Recollections of Kempston Hoo
Kempston Hoo in 1931 [Z50/67/3]
Vice Admiral Sir Geoffrey Barnard KCB, DSO and bar (1902-1974), who had distinguished service in World War Two, serving under Admiral Cunningham, who retired to Ampthill, grew up at the Hoo. Bedfordshire and Luton Archives and Records Service has a photocopied set of memoirs written by him in old age [BD1430]. Part of the memoir concerns The Hoo and its grounds, part of which survive as an open space on the main road west of the junction with Eugster Avenue but most of which is now beneath 1930s and later housing..
“I had of course grown up with the background of this garden all my early life, but it was not until about 1908 when I was 5½ to 6 that I was old enough to catch minnows in the brook, and start hunting rabbits and catching moles, that it really became one of the main obsessions of my life, and was never far out of my thoughts whenever I was away from it. My mother tells me that in all my early letters from Cheam and Osborne (regularly once a week) my most urgent enquiries were all about my precious Kempston. So the purpose of this description to write down what I remember of it”.
“The property as a whole covered about 10 acres, and was situated about 2 miles out from Barnard’s bank at Bedford on the main road from Bedford leading through the village of Kempston, to a fork road opposite our back drive, the right fork leading part Kempston Church to Bromham Bridge and thence to Stagsden, the left fork leading to “Gibraltar Corner”, Wootton and Cranfield, with a dead end fork leading to Bourne End Farm. The short distance from the Bank enabled my father to go in and out by bicycle which had the added advantage that if he saw some old worthy on the way home, he could get off his bicycle and push it while talking to them”.
“The houses at Kempston were as follows:”
“1. Main House of Kempston Hoo. This was an early Victorian house, of no particular architectural merit, which at one time had belonged to Talbot Barnard. My father, who had lived at first in Bedford, bought it before I was born. On the ground floor it had a porch, hall and 3 big rooms, dining room (leading to conservatory and billiard room), drawing room with piano and Victorian knick-knacks, a big smoking room/library and a smaller room which became a school room. In the back regions there was an enormous Edwardian kitchen, with endless cupboards, scullery, pantry, butler’s room, silver room and wine cellars under, with a servants’ hall (where I am sure the upper hierarchy were adequately waited on by up to 4 lesser fry)”.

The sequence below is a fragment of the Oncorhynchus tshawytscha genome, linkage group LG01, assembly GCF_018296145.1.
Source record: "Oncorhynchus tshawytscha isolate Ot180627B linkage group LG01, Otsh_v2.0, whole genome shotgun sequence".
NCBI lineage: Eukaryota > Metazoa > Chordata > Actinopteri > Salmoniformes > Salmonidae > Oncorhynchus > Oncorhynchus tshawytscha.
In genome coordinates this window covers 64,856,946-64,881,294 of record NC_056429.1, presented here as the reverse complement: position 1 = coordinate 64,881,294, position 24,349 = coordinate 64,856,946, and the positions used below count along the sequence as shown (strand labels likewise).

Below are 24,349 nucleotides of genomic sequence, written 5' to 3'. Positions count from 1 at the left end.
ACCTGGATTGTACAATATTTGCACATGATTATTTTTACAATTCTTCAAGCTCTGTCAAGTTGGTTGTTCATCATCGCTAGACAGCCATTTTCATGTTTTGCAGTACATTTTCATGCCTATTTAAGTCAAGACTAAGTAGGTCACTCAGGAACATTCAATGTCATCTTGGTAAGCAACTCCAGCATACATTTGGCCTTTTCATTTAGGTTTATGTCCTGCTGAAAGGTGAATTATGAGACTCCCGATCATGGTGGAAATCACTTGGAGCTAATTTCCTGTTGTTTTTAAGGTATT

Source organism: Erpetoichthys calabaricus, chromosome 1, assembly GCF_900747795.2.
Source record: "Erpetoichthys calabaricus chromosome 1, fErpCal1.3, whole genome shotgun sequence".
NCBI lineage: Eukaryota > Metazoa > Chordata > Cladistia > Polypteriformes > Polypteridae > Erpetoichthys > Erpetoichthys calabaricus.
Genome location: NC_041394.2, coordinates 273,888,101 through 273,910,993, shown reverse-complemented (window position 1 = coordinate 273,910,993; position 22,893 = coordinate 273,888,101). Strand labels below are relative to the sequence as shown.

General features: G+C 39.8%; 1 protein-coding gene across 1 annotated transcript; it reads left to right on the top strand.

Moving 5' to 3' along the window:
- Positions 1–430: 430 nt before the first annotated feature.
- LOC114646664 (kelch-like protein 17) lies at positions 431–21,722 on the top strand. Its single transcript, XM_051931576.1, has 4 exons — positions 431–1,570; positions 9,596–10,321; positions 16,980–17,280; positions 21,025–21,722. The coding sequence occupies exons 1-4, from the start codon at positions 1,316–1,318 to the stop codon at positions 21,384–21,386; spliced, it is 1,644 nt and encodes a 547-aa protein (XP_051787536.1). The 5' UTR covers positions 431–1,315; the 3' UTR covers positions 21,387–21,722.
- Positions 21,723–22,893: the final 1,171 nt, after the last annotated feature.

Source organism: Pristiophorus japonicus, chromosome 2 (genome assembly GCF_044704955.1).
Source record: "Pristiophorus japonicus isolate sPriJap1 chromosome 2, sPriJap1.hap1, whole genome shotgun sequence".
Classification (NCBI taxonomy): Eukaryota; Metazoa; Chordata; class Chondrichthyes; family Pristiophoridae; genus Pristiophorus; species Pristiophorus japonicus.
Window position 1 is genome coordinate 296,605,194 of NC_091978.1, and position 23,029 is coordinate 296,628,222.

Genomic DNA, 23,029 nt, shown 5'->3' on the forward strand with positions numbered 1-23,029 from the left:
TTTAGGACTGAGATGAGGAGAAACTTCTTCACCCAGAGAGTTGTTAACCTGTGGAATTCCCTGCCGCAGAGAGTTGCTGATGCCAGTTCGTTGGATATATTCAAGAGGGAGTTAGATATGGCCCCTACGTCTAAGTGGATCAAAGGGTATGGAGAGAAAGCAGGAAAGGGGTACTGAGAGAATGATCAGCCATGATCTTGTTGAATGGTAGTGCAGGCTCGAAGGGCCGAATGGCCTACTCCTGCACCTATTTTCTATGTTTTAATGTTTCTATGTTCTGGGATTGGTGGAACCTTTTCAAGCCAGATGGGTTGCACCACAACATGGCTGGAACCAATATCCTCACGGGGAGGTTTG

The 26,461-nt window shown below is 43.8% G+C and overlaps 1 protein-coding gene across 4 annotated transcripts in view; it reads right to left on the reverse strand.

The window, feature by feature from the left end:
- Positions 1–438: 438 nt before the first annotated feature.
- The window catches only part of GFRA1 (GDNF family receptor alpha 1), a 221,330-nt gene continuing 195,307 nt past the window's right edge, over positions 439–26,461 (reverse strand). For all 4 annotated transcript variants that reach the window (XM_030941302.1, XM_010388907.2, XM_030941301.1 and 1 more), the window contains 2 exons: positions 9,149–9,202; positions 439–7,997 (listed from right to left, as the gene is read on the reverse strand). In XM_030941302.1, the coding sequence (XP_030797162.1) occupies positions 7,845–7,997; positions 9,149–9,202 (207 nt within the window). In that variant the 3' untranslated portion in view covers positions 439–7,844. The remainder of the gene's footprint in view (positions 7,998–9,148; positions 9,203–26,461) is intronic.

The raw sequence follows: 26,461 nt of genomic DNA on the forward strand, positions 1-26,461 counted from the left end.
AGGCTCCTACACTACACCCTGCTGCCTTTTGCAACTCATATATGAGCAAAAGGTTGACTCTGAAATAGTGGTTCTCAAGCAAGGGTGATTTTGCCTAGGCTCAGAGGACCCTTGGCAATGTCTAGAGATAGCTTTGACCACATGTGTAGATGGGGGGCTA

“On the First floor there were 3 main suites of double room and dressing room, day nursery and night nursery all heated by coal fires, but for a long time only 1 bathroom, a great innovation. All the other rooms followed the practice of those days of having hip baths, or tin tubs in their rooms, which entailed much labour in bringing up hot water”.
“On the top floor there were 2 attic rooms over the Nurseries, which later became the boys’ rooms and a considerable range of staff rooms, for the many retainers, all of whom, except Mr. James, the butler, lived in”.
“There was a lovely lead roof with secret passages and the most hair-raising parapets which Malcolm and I increasingly explored after we got to the age of 6. Fortunately our Mothers didn’t always know what we were doing”.
2. James’house. James as the butler when my father first came to Kempston and who went on with my mother to Duncote later, had 2 most endearing traits in our boyhood days. He was very keen on helping small boys to shoot rabbits, sparrows and poaching cats, and from Mother’s point of view he was a superb gardener, a pillar of the Garden Club and on one occasion won the Daily Mail prize for Sweet Peas in cottagers’ gardens, with sweet peas far better than Mother’s. His secret was to dig out a double spit and fill the trench with dead bodies of poaching cats, crows, hawks and vermin on the top and hand stop each superb sweet pea until it was about 8 feet high”.